Growing up as a Benedict
Benedict XVI. Benedict Cumberbatch. Dirk Benedict. And then there's Benedict Arnold. And, er, Eggs Benedict. Not many Benedicts out there, says Benedict Milne.
The occasion was the baptism of my daughter in 2006. After the service, a nun approached me, all smiles.
"So you're Benedict," the nun said to me. "Just like the Holy Father!"
"Yes," I replied. "But I've been Benedict for a lot longer than he has," I added, maybe a little too sharply.
And now it looks like I'll outlast him as a Benedict if - as is possible - he reverts to his pre-papacy name of Joseph Ratzinger.
I wonder whether the cardinal would have taken the name of Benedict had he grown up - like I did - in Hull in the 1970s. In that long-ago era you wouldn't have stood out if you had 12-inch bell-bottoms, wing-tip collars halfway to your navel, or a Kevin Keegan bubble perm. But a name like Benedict could really make you feel self-conscious.
And while I never wanted to join the tide of Darrens, Garys or Lees who made up the majority of my classmates at St Anne's RC Junior High School, there were definitely occasions when I wished for a more anonymous name.
I quietly dreaded the raised eyebrows when my name was called out at assembly or in the doctor's surgery. Sometimes the caller couldn't even hide their incredulity. Even among Catholics, who were used to the name's Latin root, it was somewhat unusual.
It's not quite on the level of Johnny Cash's Boy Named Sue, but when I asked my parents what they were thinking of, they replied that they liked names you could imagine "Sir" in front of. (They could never be accused of thinking small, my mum and dad.)
Funnily enough, even in those far off times I wasn't the only Benedict in town. At the age of 13, I met another - much cooler - Benedict.
He played guitar in a band and was far better-looking than me. A quick stalk through Google reveals that he now fronts a Thin Lizzy tribute band, although he is listed in their website as an uncontroversial Ben. If I have now outed him as a Benedict to his bandmates, I apologise.
But there were no cool sport star Benedicts, no pop stars and certainly no Benedicts on the TV or big screen.
This may be due to the US's longstanding aversion to the name. Benedict Arnold is the country's most infamous traitor - and his name has become almost synonymous with treachery.
A general on the American side during the War of Independence, Arnold switched sides to the British halfway through. "Judas sold one man, Arnold three millions," wrote the US founding father Benjamin (not Benedict) Franklin.
So, Benedict isn't part of the Hollywood repertoire of hero's names.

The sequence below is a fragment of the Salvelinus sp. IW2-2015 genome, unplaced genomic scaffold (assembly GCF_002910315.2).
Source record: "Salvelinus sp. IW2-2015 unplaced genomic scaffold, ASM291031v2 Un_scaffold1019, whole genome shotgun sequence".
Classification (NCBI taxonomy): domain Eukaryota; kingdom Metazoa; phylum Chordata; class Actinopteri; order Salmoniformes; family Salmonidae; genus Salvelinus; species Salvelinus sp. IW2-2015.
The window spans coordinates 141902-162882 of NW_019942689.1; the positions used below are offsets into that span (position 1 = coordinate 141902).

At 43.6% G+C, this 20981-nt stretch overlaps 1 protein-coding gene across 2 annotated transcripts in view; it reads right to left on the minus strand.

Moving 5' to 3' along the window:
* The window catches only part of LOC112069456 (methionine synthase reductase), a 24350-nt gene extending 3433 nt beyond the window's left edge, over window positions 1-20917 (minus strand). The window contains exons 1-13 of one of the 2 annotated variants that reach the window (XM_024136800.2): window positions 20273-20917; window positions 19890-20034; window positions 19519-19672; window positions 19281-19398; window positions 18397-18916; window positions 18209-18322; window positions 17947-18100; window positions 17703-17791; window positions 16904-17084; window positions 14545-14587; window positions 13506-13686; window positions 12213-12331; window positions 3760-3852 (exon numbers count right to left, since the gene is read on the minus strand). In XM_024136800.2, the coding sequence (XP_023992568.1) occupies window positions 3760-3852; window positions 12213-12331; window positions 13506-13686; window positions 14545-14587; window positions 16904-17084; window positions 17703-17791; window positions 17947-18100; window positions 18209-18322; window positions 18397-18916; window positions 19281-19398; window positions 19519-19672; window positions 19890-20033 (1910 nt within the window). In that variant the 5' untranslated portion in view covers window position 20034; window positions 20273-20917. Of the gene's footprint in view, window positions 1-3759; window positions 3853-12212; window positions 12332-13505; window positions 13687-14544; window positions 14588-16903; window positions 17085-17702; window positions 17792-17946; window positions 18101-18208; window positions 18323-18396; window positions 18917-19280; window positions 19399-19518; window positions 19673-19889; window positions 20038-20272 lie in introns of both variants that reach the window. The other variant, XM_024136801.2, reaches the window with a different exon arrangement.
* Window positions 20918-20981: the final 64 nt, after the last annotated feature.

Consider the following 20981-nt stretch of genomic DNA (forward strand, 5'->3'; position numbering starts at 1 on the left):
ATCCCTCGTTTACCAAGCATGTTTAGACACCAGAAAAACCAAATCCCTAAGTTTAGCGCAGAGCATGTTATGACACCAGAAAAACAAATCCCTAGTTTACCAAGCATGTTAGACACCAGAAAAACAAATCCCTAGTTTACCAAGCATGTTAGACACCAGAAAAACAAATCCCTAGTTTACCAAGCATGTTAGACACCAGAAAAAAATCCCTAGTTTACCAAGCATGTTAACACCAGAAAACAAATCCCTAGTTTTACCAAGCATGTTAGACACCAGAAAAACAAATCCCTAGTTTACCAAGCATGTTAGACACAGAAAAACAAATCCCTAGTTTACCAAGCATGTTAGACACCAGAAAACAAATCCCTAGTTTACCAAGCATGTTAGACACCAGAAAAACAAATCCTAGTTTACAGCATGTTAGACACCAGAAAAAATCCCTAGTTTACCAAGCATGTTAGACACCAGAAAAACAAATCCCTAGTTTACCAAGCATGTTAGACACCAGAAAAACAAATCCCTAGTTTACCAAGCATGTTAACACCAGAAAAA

The closest it ever seemed to approach this was with Dirk Benedict, who played Face in the long-running 1980s series The A-Team. Not exactly a household name, and not even his first name, but it was the best I could do.
When I became a local radio reporter, I delivered my first voice piece to the hard-headed news editor. He looked at the script, saw "Benedict Milne reports" and, without hesitation, crossed out the last two syllables of my first name. "You can't have a name like that in local radio," he said. I can't say I disagreed with him.
From that day on, I've been a professional Ben. Benedict has until now been my little secret - I'm always Ben to my family, friends and anyone who asks, Benedict only to the electoral register and the DVLA. The sounds "-ed" and "-ict" generally lie unused, like the empty wings of a decrepit stately home.
An ostentatious name, Benedict has never really fitted anywhere - too Catholic to be upper class, too long and Latin-sounding to be matey. "Ben" has slipped into the mainstream - there's even an EastEnders character called Ben - but I don't think Albert Square is ready for a Benedict yet.
It has never troubled the top 100 boys' names in England and Wales, even though Benjamin once reached the giddy heights of number six.
But maybe all this will change, even as the Pope prepares to leave the Vatican and downsize.
With Benedict Cumberbatch, we Benedicts finally have our first namesake TV and screen star. I even spotted him on the street not long ago, and only just resisted the urge to attempt a spot of Benedict-on-Benedict bonding.
A few months ago, he was interviewed on TV by another Benedict (Nightingale, the theatre critic), and it was probably the first time two Benedicts had ever been seen on screen together. On the other hand, it was on a digital arts channel, so it may not count.
So maybe Sherlock Holmes will be able to do what 16 popes and several saints couldn't achieve and put Benedict on the map.
Until then, if you need me, just ask for Ben.